The only sure refuge, John sings, is to put your trust in the ones who really love you– the ones who will always be there. “Count the headlights on the highway / You’ve had a busy day today…” Let me take the lead for now, and lay back in the comfort of this trusty, rusty, and warm old jalopy. It’s heading on to somewhere fresh and new, on a course for somewhere, moving south by south-wherever. The chance for a new start is there just over the horizon so long as we’re together.

3. James Taylor – Riding on a Railroad

For all the positivity and promise that time on the open road affords, some days are just tough no matter where you are. Those days where time seems to fly by even as you feel it’s slogging along and that you’ve just been sitting in place for hours on end; those days you think about how much time you spend promoting other people’s visions and wish you had more time to spend on the things you care about; those days you aspire to your pinnacle best but simply end up chipping at the weeds below. This is the song for those days.

It’s the soliloquy of a man reflecting on his lot and wondering how it got this way. What happens when you’ve worked hard all your life only to realize that you’ve just been playing a supporting role to someone else’s succes “singing someone else’s song” (and that the higher power you always believed in might just be another with “chains upon his hands”– a mere mortal passenger in this life just like you)?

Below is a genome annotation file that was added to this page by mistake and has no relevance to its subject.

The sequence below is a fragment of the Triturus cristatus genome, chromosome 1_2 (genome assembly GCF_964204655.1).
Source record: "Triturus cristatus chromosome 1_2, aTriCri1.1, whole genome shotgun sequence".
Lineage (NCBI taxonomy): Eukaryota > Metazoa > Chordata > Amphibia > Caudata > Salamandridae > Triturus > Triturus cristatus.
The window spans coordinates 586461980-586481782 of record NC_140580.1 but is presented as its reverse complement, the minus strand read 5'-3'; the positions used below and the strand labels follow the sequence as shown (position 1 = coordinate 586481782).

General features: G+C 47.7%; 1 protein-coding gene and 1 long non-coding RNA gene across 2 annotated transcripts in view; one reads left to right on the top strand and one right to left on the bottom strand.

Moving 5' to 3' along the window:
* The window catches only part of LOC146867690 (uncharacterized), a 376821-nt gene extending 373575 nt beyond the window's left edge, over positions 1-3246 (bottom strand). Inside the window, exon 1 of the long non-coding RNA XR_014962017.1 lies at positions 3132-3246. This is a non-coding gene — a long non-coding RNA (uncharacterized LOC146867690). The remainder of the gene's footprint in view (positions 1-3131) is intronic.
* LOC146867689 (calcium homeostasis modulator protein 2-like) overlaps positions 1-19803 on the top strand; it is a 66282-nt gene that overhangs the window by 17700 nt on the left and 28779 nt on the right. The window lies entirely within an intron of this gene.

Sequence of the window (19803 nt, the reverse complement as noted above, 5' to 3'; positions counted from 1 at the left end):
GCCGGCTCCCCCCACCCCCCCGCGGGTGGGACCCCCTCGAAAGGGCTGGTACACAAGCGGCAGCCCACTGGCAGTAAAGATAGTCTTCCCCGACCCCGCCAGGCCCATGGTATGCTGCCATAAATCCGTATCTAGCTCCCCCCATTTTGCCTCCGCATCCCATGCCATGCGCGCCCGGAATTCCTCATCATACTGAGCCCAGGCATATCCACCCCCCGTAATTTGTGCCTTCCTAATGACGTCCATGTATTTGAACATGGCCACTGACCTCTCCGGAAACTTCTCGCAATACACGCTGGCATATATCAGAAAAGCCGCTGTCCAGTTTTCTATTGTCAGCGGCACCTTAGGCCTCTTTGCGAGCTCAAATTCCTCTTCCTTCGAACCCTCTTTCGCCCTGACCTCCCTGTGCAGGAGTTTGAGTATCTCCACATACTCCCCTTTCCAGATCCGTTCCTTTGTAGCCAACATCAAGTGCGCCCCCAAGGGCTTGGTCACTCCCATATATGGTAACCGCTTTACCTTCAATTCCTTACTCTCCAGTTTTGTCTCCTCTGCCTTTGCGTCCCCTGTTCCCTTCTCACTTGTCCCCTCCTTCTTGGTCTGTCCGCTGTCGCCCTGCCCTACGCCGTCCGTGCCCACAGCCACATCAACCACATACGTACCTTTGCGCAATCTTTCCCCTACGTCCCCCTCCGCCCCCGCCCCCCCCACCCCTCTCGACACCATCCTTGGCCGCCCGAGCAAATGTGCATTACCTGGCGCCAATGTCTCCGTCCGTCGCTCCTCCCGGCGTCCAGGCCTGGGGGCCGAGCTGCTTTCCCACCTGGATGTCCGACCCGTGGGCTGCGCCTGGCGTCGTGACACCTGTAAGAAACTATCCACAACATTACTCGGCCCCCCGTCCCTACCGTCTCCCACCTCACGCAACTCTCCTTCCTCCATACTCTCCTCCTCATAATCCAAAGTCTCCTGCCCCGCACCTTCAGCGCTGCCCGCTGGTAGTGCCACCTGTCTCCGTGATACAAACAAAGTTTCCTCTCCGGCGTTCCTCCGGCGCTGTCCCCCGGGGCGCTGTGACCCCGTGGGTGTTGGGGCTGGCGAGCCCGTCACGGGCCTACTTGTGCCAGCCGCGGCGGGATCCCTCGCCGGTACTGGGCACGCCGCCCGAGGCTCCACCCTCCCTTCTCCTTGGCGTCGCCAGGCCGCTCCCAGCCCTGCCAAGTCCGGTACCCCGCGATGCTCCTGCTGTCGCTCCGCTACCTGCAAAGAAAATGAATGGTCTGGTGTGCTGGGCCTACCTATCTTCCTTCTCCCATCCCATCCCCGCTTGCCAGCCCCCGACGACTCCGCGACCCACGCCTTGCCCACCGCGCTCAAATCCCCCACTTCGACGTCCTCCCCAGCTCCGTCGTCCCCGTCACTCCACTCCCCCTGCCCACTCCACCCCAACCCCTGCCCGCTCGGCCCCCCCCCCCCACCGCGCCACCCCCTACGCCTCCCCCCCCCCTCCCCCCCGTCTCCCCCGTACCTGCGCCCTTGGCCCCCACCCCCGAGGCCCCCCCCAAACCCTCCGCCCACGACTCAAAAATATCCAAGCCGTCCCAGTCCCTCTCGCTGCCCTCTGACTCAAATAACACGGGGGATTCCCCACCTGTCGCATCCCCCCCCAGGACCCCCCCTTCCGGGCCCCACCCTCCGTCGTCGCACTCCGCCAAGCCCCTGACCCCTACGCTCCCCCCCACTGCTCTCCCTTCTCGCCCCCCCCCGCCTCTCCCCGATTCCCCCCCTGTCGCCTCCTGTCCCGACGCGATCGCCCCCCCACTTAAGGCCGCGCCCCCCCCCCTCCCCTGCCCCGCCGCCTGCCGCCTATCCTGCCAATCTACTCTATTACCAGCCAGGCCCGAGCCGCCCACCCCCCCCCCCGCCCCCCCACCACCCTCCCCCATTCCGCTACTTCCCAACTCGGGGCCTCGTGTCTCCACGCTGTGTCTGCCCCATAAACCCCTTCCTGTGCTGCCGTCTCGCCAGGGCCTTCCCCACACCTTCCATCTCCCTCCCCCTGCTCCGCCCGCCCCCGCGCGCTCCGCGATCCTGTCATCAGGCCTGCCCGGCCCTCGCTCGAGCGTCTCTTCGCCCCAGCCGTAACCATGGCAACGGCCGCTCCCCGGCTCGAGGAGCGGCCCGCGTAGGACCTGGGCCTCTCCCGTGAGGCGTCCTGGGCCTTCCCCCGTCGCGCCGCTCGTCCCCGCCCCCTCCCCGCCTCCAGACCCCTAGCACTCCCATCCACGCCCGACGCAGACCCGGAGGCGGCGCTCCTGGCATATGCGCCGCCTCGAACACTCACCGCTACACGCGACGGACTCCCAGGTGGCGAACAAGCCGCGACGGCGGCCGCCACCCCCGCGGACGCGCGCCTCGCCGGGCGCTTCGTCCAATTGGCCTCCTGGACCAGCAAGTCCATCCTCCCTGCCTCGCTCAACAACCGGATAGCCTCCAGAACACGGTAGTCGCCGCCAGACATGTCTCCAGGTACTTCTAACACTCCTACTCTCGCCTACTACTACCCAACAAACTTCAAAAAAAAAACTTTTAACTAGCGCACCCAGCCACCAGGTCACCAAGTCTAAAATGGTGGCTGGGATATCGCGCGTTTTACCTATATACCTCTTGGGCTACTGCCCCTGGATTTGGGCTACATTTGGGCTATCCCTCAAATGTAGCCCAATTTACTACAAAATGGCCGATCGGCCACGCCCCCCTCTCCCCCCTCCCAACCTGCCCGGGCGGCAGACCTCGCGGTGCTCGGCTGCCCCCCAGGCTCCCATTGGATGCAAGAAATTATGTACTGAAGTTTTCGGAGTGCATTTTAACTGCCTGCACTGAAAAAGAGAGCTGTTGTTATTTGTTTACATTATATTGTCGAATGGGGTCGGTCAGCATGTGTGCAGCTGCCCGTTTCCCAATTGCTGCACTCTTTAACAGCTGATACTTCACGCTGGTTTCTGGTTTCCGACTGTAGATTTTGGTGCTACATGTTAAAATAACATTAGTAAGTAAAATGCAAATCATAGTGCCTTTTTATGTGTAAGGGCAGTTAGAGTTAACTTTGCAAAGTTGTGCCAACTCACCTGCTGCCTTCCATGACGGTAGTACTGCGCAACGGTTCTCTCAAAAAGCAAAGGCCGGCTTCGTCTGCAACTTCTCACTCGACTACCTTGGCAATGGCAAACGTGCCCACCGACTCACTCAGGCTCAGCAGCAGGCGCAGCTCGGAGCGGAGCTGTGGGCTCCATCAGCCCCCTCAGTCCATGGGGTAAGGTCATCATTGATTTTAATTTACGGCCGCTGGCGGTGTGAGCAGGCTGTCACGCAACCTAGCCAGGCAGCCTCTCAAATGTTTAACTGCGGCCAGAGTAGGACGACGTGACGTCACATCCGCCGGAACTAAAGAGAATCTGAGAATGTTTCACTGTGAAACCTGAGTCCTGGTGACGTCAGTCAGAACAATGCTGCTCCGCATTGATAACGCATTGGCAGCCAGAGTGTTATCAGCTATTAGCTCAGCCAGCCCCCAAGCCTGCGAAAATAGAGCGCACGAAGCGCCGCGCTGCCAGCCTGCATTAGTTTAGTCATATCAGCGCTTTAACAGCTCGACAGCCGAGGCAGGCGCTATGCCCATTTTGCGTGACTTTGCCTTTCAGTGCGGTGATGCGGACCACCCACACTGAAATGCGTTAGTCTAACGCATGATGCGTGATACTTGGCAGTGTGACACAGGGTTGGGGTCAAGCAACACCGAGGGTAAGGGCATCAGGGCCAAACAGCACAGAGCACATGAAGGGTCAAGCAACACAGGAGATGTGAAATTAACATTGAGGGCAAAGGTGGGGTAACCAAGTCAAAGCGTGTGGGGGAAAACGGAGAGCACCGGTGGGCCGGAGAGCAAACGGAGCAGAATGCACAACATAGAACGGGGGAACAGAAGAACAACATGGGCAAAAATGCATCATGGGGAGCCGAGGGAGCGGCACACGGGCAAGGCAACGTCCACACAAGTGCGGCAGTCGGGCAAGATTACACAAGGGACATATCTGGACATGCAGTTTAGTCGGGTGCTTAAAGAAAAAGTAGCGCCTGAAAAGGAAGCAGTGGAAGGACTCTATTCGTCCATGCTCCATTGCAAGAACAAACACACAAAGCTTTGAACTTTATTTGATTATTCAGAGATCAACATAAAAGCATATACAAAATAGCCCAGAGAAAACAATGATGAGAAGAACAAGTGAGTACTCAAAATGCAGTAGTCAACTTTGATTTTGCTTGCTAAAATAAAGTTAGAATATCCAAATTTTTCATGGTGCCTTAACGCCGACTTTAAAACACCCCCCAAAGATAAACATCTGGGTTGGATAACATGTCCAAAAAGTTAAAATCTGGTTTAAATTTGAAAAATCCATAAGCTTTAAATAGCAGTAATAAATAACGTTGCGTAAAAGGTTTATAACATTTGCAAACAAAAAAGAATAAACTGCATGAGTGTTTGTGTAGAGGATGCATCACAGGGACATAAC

That’s what this song’s all about, and it says it all in just over two and a half minutes.

Some days are like that. But even as your beliefs may feel shaken or rattled to the core– that life’s no simple dichotomy of black and white, fair and unfair, or right or wrong– the best thing you can do is hold on tight, “sing along,” and believe in yourself to get through. You’ll get there. One trip at a time.

4. U2 – Angel of Harlem

Other times there’s a certain comfort derived from those tried and true melodies. Songs like the one remembered that’s exulted and celebrated here. These weary travelers could just as easily have been on another routine trip to New York, but it wasn’t. Because of this song. It’s a jubilant exhalation of finding security and contentment that can shine its way through any gloom and withstand all earthly elements and the test of time weather it’s a “cold and wet December day” or an ability to “see the truth behind the lies.” And as the song builds towards its zenith, it’s clear that like finding “salvation in the blues,” hope and joy can be found anywhere. Anywhere.

5. Paul Simon – Under African Skies

When the situations aren’t so rosy and bright, when we are compelled to get up and go by those aforementioned outside factors, this song reminds us that we never need feel alone in our situations. Our story– our song– is inextricably linked to the ones who have come before, connecting us all as part of that great wide, wandering world. “This is the story of how we begin to remember” and this is an appreciation to the power of music as both constant companion to us as we are now as well as the link to our history and place in time.